Free Reformed Church is seen as people attend Sunday service, in Chilliwack, B.C., Sunday, Feb. 21, 2021. British Columbia’s top doctor says she is thankful a petition challenging her COVID-19 orders in B.C. Supreme Court has been dismissed. THE CANADIAN PRESS/Darryl Dyck

Free Reformed Church is seen as people attend Sunday service, in Chilliwack, B.C., Sunday, Feb. 21, 2021. British Columbia’s top doctor says she is thankful a petition challenging her COVID-19 orders in B.C. Supreme Court has been dismissed. THE CANADIAN PRESS/Darryl Dyck

B.C.’s top doctor ‘thankful’ as court ruling upholds public health orders

Dr. Henry says officials working with religious groups to plan gradual return to in-person services

British Columbia’s top doctor says she is thankful a petition challenging her COVID-19 orders in B.C. Supreme Court has been dismissed.

Provincial health officer Dr. Bonnie Henry says in a statement on Friday she is thankful for Chief Justice Christopher Hinkson’s “thoughtful decision upholding public health orders in regards to religious gatherings.”

Health officials have regularly engaged with faith leaders throughout the pandemic and they’re working together to develop plans for a safe and gradual return to in-person religious services, she added.

A group of three Fraser Valley churches sought to hold in-person services, which have mostly been banned since November, and filed a petition in January arguing Henry’s orders infringed on their right to religious freedom.

Paul Jaffe, a lawyer with the Justice Centre for Constitutional Freedoms, argued in hearings earlier this month the infringements were unjustifiable.

Hinkson agreed the petitioners’ rights were infringed, but found it was justified as Henry’s orders struck a “reasonable and proportionate” balance between their constitutional rights and her statutory power and responsibility to protect people during the pandemic.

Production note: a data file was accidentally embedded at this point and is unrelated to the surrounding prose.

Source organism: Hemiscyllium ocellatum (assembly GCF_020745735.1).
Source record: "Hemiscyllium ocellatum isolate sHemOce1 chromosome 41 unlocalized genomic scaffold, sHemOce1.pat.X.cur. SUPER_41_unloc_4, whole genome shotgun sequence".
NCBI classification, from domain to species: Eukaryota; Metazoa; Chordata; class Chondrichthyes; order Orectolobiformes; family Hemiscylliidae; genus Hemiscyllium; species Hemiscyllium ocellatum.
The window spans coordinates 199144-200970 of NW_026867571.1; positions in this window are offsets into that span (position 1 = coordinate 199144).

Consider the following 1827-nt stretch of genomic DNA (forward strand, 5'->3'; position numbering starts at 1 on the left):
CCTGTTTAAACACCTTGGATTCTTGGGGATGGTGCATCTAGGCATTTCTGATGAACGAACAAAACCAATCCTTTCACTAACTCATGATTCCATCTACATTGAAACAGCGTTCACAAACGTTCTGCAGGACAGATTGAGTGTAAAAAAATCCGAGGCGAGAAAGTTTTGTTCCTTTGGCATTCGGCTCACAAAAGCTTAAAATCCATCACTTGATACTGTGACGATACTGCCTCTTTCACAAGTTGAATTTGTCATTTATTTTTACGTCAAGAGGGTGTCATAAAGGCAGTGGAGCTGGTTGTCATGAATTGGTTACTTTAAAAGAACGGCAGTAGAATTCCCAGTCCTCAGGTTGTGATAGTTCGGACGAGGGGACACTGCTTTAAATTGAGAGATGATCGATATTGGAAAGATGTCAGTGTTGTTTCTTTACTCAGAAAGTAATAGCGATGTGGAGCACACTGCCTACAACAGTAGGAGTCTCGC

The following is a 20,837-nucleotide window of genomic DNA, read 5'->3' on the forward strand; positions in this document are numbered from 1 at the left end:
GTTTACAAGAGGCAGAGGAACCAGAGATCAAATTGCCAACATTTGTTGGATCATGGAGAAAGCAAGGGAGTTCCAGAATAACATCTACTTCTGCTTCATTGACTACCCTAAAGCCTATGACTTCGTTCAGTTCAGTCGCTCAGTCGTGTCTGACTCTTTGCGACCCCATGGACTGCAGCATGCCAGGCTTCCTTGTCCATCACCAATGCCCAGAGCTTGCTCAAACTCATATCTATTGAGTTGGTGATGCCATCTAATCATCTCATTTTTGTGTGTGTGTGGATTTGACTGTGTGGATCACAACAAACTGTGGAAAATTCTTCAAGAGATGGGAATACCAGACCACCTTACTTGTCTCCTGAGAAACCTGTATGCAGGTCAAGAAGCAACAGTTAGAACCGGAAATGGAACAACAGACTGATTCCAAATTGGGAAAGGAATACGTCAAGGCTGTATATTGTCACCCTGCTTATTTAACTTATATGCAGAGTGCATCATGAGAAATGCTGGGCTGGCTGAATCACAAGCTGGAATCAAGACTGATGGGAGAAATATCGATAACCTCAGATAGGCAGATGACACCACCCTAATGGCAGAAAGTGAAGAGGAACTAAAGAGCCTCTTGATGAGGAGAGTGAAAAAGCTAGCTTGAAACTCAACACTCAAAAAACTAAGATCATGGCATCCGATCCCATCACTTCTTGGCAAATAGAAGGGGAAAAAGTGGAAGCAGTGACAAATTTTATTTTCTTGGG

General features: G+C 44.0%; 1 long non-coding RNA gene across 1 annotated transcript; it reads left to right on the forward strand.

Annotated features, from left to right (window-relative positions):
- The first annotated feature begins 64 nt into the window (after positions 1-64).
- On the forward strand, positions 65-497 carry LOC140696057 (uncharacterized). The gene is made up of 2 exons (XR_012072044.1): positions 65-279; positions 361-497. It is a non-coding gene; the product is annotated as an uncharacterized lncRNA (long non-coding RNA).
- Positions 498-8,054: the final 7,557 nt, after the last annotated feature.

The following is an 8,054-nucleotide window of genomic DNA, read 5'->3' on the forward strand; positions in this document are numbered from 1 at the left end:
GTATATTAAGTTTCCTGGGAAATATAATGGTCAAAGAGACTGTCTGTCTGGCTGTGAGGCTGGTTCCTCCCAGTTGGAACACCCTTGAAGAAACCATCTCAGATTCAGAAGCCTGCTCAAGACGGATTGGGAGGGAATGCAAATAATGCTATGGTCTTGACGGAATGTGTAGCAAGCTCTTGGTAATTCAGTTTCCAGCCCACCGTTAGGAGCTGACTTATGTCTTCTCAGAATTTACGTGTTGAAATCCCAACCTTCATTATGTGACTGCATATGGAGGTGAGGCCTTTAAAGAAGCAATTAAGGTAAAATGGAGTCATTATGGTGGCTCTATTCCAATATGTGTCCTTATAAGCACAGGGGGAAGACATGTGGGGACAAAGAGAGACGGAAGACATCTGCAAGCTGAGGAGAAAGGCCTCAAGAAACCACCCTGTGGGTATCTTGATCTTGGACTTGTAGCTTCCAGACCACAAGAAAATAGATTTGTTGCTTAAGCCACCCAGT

“Against the serious risks that are associated with the pandemic, she is obliged to balance a wide variety of competing rights and interests of British Columbians and visitors to our province,” he says in a written ruling.

“Her decision was made in the face of significant uncertainty and required highly specialized medical and scientific expertise.”

Hinkson noted Henry “carefully considered the significant impacts” of her orders on religious freedom, consulting with faith communities and allowing forms of worship such as individual meetings with religious leaders.

“Her orders are limited in duration and constantly revised and reassessed to respond to current scientific evidence and epidemiological conditions.”

Jaffe had told the court the petitioners — which included the Riverside Calvary Chapel in Langley, Immanuel Covenant Reformed Church in Abbotsford and the Free Reformed Church of Chilliwack — adopted safety protocols similar to those approved by Henry in places that remain open.

He says in a statement the Calgary-based legal advocacy group will discuss the decision with its clients, including the prospect of an appeal.

The centre says it’s pleased that Hinkson ruled in favour of an individual petitioner, Alain Beaudoin of Dawson Creek, finding Henry’s orders unjustifiably violated his right to public protest.

Beaudoin had also petitioned the court to quash a $2,300 violation ticket he received after helping to organize a protest last December over what he argued was an abuse of government power through COVID-19 rules.

Hinkson declined to overturn the ticket, agreeing with lawyers for Henry and the province that he should not rule on its validity without access to the factual background that resulted in the ticket being issued.

Get local stories you won't find anywhere else right to your inbox.
Sign up here

Just Posted